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War Alters Acceptable Cash

Ukrainian coins and bank notes continue to be favored, but Russian currency is being forced into use in sections of war-torn Ukraine. 

Ukrainian coins and bank notes continue to be favored, but Russian currency is being forced into use in sections of war-torn Ukraine. 

Despite defending itself from being invaded by Russia, Ukraine has continued to forge ahead, declaring it will begin issuing a new series of coins and bank notes on Jan. 1, 2023.

The National Bank of Ukraine issued a statement reading, “The main reasons for this are to enhance the quality of cash in circulation (in view of the wear and tear of previous generation bank notes, which have been circulating for a long time), streamline cash payments, and to make these means of payment more convenient for the general public.”

It appears the bank left off another “main reason” for issuing new money. The invading Russians not only brought their weapons of war and soldiers. The Russians also brought their Russian ruble bank notes, which aren’t being accepted even in Russian occupied territory.

The RosBiznesConsulting or RBC Group recently quoted the Kremlin appointed occupied Kherson Deputy Head of Administration Kirill Stremousov as saying, “Some people are refusing to accept rubles as payment for food products.”

According to Stremousov, some residents of Kherson are trying to profit from the situation. Stremousov said those who “will not listen” to his administration will be deported to Ukrainian-controlled territories, something these people would likely prefer.

Telegram is the platform Russians seeking to avoid their government’s propaganda prefer to use. Speaking on Telegram on October 23 Melitopol Mayor Ivan Fedorov said Ukrainians still living in Russian occupied Ukrainian territories were dumping Russian rubles on what he called “a massive scale.” Fedorov said the Russians have been artificially inflating the exchange rate for Russian rubles. Since at that time Fedorov believed the liberation of the Kherson region is inevitable the exchange rate was forced to change.

Fedorov used gasoline (petrol) stations in Russian occupied Kherson as an example, indicating while the official rate was five rubles to the Ukrainian hryvnia it didn’t matter since the Russian currency was being refused completely.

In 2014 Russian issued 10-ruble coins, then in late 2015 issued a circulating commemorative 100-ruble bank note (with an exchange rate of about $1.41 US at that time), each marking Russia’s recent seizure of the Crimean region from Ukraine. More such coins and bank notes followed.

The region became the Autonomous Republic of Crimea and Sevastopol in 2014. This led to the Republic of Crimea becoming a federal region of Russia following a questionable referendum condemned by other governments as being illegal. On March 24 the Russian ruble became the official currency, yet the ruble was officially allowed to circulate parallel with the Ukrainian currency until January 1, 2016. Taxes and fees were to be paid exclusively in rubles effective immediately. Wages of employees at budget receiving organizations were to be paid in rubles as well.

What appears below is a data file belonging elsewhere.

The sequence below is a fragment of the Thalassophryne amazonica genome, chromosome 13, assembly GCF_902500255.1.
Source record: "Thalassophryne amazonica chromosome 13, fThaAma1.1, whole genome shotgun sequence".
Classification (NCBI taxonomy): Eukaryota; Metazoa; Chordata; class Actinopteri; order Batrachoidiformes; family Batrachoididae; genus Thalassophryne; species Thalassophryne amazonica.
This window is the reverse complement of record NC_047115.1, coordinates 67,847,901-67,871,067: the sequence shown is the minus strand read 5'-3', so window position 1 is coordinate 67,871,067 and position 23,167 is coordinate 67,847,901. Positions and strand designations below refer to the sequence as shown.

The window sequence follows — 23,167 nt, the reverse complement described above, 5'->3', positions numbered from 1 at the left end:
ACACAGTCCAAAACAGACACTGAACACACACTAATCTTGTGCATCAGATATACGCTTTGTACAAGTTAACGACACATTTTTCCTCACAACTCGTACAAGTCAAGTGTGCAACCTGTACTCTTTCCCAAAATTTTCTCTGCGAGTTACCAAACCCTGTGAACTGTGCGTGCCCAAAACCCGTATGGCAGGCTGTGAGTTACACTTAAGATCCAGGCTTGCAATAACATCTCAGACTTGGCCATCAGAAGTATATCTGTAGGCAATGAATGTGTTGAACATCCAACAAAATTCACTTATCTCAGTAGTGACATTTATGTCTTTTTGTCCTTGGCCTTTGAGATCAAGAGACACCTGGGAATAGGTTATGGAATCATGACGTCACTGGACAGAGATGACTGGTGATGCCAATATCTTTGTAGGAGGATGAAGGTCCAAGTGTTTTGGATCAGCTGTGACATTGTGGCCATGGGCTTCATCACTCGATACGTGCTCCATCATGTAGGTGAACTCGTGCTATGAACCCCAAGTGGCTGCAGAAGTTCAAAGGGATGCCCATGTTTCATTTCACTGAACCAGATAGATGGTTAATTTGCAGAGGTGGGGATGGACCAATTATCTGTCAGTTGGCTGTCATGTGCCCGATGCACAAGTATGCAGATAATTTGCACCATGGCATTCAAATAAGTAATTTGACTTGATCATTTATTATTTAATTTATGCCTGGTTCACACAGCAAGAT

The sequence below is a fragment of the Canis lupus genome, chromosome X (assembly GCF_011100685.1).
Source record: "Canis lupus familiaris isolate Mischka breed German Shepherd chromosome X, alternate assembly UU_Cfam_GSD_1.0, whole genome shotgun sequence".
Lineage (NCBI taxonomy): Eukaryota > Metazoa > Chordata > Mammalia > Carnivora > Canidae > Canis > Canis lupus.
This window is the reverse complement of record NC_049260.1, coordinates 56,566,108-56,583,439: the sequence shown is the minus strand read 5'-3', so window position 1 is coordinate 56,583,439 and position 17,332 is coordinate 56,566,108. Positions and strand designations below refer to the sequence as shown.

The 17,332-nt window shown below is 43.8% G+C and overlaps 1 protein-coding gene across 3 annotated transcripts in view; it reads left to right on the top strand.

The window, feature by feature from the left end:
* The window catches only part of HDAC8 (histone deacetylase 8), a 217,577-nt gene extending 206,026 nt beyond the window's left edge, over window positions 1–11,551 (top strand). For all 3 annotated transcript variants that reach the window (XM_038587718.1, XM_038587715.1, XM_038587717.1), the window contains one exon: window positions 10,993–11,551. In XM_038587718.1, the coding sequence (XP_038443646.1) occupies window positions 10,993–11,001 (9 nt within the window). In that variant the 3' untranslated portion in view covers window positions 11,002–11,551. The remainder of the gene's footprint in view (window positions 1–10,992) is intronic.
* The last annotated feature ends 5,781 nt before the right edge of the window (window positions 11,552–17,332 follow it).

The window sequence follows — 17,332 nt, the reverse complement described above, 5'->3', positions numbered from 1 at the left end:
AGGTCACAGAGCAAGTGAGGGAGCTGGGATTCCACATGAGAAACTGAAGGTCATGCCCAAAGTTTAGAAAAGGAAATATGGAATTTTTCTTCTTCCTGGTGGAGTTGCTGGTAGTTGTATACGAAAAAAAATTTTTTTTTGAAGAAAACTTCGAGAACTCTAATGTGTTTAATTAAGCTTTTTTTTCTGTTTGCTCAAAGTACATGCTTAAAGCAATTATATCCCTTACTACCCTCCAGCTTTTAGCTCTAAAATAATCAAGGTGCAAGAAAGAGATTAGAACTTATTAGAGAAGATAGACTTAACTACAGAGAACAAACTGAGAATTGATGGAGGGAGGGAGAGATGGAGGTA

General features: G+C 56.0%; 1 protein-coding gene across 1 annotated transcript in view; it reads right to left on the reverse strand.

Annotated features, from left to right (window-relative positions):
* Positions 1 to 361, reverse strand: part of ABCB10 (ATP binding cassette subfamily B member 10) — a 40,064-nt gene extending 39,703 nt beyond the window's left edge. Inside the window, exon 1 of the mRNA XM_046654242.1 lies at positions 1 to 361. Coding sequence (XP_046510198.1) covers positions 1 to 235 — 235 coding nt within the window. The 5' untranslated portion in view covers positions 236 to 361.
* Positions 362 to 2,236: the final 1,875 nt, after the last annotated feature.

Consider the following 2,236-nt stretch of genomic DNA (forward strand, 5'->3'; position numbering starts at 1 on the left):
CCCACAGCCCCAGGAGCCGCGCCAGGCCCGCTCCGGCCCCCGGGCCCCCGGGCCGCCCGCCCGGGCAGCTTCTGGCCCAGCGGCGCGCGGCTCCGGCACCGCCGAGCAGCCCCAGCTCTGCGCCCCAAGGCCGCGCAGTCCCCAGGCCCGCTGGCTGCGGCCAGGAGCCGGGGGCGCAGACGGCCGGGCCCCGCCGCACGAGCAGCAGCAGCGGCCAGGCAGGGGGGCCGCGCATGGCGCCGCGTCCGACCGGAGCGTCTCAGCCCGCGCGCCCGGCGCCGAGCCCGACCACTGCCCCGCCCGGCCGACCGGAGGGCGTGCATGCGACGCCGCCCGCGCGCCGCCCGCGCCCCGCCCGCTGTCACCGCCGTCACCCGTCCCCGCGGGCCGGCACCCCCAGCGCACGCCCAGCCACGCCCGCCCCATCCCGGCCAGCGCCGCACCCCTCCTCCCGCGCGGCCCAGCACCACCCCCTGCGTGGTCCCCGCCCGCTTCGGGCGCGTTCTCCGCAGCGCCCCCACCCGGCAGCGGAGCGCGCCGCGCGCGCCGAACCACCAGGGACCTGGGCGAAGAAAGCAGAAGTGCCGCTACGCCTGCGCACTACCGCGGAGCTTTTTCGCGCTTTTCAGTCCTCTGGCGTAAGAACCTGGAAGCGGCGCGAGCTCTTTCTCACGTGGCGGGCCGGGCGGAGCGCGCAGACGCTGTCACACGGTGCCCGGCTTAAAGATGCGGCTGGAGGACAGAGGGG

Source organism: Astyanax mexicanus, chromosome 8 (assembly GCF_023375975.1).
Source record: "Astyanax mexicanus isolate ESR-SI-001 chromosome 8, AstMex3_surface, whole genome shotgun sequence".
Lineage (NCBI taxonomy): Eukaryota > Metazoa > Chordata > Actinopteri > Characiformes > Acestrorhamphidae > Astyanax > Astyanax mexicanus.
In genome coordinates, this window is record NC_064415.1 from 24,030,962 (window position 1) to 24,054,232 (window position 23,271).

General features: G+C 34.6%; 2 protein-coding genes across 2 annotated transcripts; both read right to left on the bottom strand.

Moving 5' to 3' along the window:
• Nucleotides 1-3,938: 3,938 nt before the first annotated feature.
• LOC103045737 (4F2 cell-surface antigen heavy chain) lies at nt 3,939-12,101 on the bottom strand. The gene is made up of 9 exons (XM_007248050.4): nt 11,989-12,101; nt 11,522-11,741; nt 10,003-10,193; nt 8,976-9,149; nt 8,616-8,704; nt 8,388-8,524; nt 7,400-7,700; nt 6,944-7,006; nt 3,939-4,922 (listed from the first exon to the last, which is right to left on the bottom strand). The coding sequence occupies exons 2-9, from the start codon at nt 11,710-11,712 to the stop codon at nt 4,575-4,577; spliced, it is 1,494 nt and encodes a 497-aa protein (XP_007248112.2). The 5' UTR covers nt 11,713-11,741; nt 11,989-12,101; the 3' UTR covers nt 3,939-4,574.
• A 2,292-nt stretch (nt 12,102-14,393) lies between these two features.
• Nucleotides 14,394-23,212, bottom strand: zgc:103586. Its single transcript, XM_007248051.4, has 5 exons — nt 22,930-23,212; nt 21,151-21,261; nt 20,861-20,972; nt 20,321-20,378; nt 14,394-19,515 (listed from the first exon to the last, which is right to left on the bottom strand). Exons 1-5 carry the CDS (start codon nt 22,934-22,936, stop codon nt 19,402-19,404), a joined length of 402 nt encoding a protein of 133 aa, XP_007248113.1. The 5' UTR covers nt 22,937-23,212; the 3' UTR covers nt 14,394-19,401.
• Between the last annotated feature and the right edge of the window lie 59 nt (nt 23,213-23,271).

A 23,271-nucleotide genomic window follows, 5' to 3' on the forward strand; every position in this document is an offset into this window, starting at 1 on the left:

While details of the official fiscal arrangement within the occupied Kherson Oblast were not immediately available it is known that as of May 2022 the Russian occupiers had introduced the Russian ruble as a legal tender currency.

Following Russia’s 2022 invasion of Ukraine the Moscow Exchange allowed the ruble to find its own level, but this resulted in a Moscow rate and an offshore rate with a gap that has been as much as a 15 percent value difference. While it is challenging to get any details some of the currency trading has since gone underground.

According to an article published in the April 18 The Washington Post newspaper, “Traders also say both locals and foreigners are buying and selling stocks via phone calls, hoping eventually to settle the trades. This creates a further need for foreign exchange.”

The March 21 Market Insider reported, “Several chats in the Telegram messaging app have sprung up in which people in Russia are arranging to meet on the streets and other locations to buy or sell currency, according to a recent report by Mediazona, an independent Russian media outlet.”

On October 21 quoted Dragon Capital Deputy Managing Director Sergii Fursa as saying, “There are no big buyers [of Ukrainian currency]. Banks prefer to stay away from it, and the Ministry of Finance can’t even refinance local government bids that they used to place a year or two years ago.”

On the brighter side Fursa added, “The changes we see is that there is a much bigger involvement from local people themselves because they are buying war bonds to support the [Ukrainian] government.”

Russian rubles are being rejected in occupied Kherson, yet Ukrainian government bonds are being supported by local people. It appears Russia is losing this currency war.